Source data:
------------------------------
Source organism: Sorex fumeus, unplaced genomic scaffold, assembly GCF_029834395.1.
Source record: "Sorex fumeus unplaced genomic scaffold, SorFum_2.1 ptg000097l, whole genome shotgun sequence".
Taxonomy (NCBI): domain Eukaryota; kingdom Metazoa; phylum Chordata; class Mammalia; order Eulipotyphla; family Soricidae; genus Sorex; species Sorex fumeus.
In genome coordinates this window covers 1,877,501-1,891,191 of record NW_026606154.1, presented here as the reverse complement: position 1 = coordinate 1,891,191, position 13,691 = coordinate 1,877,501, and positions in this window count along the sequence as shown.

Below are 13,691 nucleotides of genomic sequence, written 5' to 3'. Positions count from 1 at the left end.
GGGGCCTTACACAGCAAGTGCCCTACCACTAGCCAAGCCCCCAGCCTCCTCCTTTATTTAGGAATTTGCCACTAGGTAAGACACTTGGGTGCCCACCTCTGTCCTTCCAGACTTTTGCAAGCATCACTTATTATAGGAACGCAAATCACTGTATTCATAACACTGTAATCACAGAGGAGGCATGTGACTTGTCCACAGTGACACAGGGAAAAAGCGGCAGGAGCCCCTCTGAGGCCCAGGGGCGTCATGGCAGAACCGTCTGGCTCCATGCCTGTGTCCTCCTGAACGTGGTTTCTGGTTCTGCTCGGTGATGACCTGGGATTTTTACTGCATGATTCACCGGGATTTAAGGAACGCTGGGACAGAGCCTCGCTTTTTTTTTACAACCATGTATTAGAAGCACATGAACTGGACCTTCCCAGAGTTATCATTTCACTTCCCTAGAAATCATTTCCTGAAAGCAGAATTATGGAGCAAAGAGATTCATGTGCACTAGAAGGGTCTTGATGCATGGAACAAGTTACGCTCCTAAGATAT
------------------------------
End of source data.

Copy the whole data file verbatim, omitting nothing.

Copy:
Source organism: Sorex fumeus, unplaced genomic scaffold, assembly GCF_029834395.1.
Source record: "Sorex fumeus unplaced genomic scaffold, SorFum_2.1 ptg000097l, whole genome shotgun sequence".
Taxonomy (NCBI): domain Eukaryota; kingdom Metazoa; phylum Chordata; class Mammalia; order Eulipotyphla; family Soricidae; genus Sorex; species Sorex fumeus.
In genome coordinates this window covers 1,877,501-1,891,191 of record NW_026606154.1, presented here as the reverse complement: position 1 = coordinate 1,891,191, position 13,691 = coordinate 1,877,501, and positions in this window count along the sequence as shown.

Below are 13,691 nucleotides of genomic sequence, written 5' to 3'. Positions count from 1 at the left end.
GGGGCCTTACACAGCAAGTGCCCTACCACTAGCCAAGCCCCCAGCCTCCTCCTTTATTTAGGAATTTGCCACTAGGTAAGACACTTGGGTGCCCACCTCTGTCCTTCCAGACTTTTGCAAGCATCACTTATTATAGGAACGCAAATCACTGTATTCATAACACTGTAATCACAGAGGAGGCATGTGACTTGTCCACAGTGACACAGGGAAAAAGCGGCAGGAGCCCCTCTGAGGCCCAGGGGCGTCATGGCAGAACCGTCTGGCTCCATGCCTGTGTCCTCCTGAACGTGGTTTCTGGTTCTGCTCGGTGATGACCTGGGATTTTTACTGCATGATTCACCGGGATTTAAGGAACGCTGGGACAGAGCCTCGCTTTTTTTTTACAACCATGTATTAGAAGCACATGAACTGGACCTTCCCAGAGTTATCATTTCACTTCCCTAGAAATCATTTCCTGAAAGCAGAATTATGGAGCAAAGAGATTCATGTGCACTAGAAGGGTCTTGATGCATGGAACAAGTTACGCTCCTAAGATAT